Book Reviews: The Dead-Tossed Waves and The Dark and Hollow Places, by Carrie Ryan

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The Dead-Tossed Waves(The Forest of Hands and Teeth #2)

Gabry lives a quiet life. As safe a life as is possible in a town trapped between a forest and the ocean, in a world teeming with the dead, who constantly hunger for those still living. She’s content on her side of the Barrier, happy to let her friends dream of the Dark City up the coast while she watches from the top of her lighthouse. But there are threats the Barrier cannot hold back. Threats like the secrets Gabry’s mother thought she left behind when she escaped from the Sisterhood and the Forest of Hands and Teeth. Like the cult of religious zealots who worship the dead. Like the stranger from the forest who seems to know Gabry. And suddenly, everything is changing. One reckless moment, and half of Gabry’s generation is dead, the other half imprisoned. Now Gabry only knows one thing: she must face the forest of her mother’s past in order to save herself and the one she loves.

I enjoyed this a bit more than The Forest of Hands and Teeth. There was a wider view of the world where the community was not as sheltered and led to believe they were the last ones left alive. It gave the story more to work with.

As for Gabry, the inner monologues of her doubts became redunant and I couldn’t get into the love triangle between her Catcher and Elias. Though I did like the boys individually.

I did really like the scenes between Gabry and her mother, Mary. That being Mary from The Forest of Hands and Teeth. The relationships and aftermath from the first book tie in nicely. Any questions I was left when I finished The Forest of Hands and Teethwere answered.

3.5 out of 5 Waves.

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The Dark and Hollow Places (The Forest of Hands and Teeth #3)

There are many things that Annah would like to forget: the look on her sister’s face before Annah left her behind in the Forest of Hands and Teeth, her first glimpse of the Horde as they swarmed the Dark City, the sear of the barbed wire that would scar her for life. But most of all, Annah would like to forget the morning Elias left her for the Recruiters.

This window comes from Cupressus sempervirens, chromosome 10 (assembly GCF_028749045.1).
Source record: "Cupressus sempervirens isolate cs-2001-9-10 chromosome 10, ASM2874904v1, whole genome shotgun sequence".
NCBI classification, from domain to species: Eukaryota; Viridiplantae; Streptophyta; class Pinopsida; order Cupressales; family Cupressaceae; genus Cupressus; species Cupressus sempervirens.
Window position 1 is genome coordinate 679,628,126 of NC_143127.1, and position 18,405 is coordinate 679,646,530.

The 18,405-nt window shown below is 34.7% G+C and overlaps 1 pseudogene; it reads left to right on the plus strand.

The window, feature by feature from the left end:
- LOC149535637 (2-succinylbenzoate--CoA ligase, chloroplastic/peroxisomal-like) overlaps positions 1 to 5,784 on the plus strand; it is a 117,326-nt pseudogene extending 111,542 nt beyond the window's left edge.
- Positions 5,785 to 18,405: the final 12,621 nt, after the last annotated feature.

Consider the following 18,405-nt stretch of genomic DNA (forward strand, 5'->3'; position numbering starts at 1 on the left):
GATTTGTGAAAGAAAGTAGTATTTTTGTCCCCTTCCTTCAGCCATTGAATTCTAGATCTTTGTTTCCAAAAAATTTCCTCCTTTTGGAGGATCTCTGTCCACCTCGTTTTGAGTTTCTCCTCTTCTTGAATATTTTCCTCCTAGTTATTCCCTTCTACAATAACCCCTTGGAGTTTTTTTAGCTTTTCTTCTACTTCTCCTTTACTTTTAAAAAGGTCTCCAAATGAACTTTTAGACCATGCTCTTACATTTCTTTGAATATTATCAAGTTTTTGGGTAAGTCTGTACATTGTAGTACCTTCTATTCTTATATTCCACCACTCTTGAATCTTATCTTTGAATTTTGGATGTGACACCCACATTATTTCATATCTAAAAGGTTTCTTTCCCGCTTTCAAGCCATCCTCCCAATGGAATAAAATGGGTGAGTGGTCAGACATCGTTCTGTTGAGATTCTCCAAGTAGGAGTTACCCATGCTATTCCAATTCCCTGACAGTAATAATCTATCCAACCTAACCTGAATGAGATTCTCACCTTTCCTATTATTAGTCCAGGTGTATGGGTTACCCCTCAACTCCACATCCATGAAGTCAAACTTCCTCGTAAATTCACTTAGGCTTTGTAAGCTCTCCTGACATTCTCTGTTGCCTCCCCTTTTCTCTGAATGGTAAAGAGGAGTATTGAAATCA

Annah’s world stopped that day, and she’s been waiting for Elias to come home ever since. Somehow, without him, her life doesn’t feel much different than the dead that roam the wasted city around her. Until she meets Catcher, and everything feels alive again.
But Catcher has his own secrets. Dark, terrifying truths that link him to a past Annah has longed to forget, and to a future too deadly to consider. And now it’s up to Annah: can she continue to live in a world covered in the blood of the living? Or is death the only escape from the Return’s destruction?

When I read the book jacket I was worried the whole book would be filled with Annah being emo about her guilt and her scars all the time. It didn’t harp on her guilt as much as I feared and while she is self conscious about her scars, it wasn’t for 374 pages.

Unlike her sister who often doubted her strength and bravery, Annah was actually really resilient and stood up for herself. She knew how to take care of herself after years of being on her own.

Again, the obligatory-almost-love triangle was unnecessary. The story would be fine without it. I was glad it was over with quickly, but didn’t need to brought up at all.

I enjoyed seeing the new horrors the Dark City brought and the collapse of it’s society. As disgusting and infuriating as it was, it’s the dark reality of what would happen after so many centuries of fighting the zombie apocalypse.

One of my favorite things was knowing where they were and where they were going because the setting used to be New York City.

One thing I did notice in both books was that the final confrontations dragged on a bit more than my patience was able to take, but the end resolutions were satisfactory.

4 out 5 hot air balloons.

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